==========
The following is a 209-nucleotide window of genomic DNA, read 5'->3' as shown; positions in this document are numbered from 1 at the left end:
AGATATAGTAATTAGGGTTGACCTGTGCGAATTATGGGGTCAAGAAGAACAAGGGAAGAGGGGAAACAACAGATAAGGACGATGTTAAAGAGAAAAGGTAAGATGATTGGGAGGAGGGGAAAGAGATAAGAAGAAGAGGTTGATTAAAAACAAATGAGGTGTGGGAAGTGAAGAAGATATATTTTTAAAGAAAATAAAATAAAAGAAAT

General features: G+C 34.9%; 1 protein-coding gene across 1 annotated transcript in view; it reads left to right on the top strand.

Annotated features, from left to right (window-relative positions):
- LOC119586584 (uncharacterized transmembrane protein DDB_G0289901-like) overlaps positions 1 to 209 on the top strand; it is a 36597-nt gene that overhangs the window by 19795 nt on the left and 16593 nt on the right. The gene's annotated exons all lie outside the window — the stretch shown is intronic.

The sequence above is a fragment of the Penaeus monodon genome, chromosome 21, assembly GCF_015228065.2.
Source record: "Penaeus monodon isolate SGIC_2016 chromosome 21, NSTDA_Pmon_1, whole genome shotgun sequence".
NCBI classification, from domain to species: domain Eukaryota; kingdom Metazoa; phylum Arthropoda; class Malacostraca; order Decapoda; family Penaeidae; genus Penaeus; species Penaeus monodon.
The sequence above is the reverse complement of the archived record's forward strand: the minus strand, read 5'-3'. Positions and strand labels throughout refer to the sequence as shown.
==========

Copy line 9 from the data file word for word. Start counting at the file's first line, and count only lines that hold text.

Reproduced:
The sequence above is the reverse complement of the archived record's forward strand: the minus strand, read 5'-3'. Positions and strand labels throughout refer to the sequence as shown.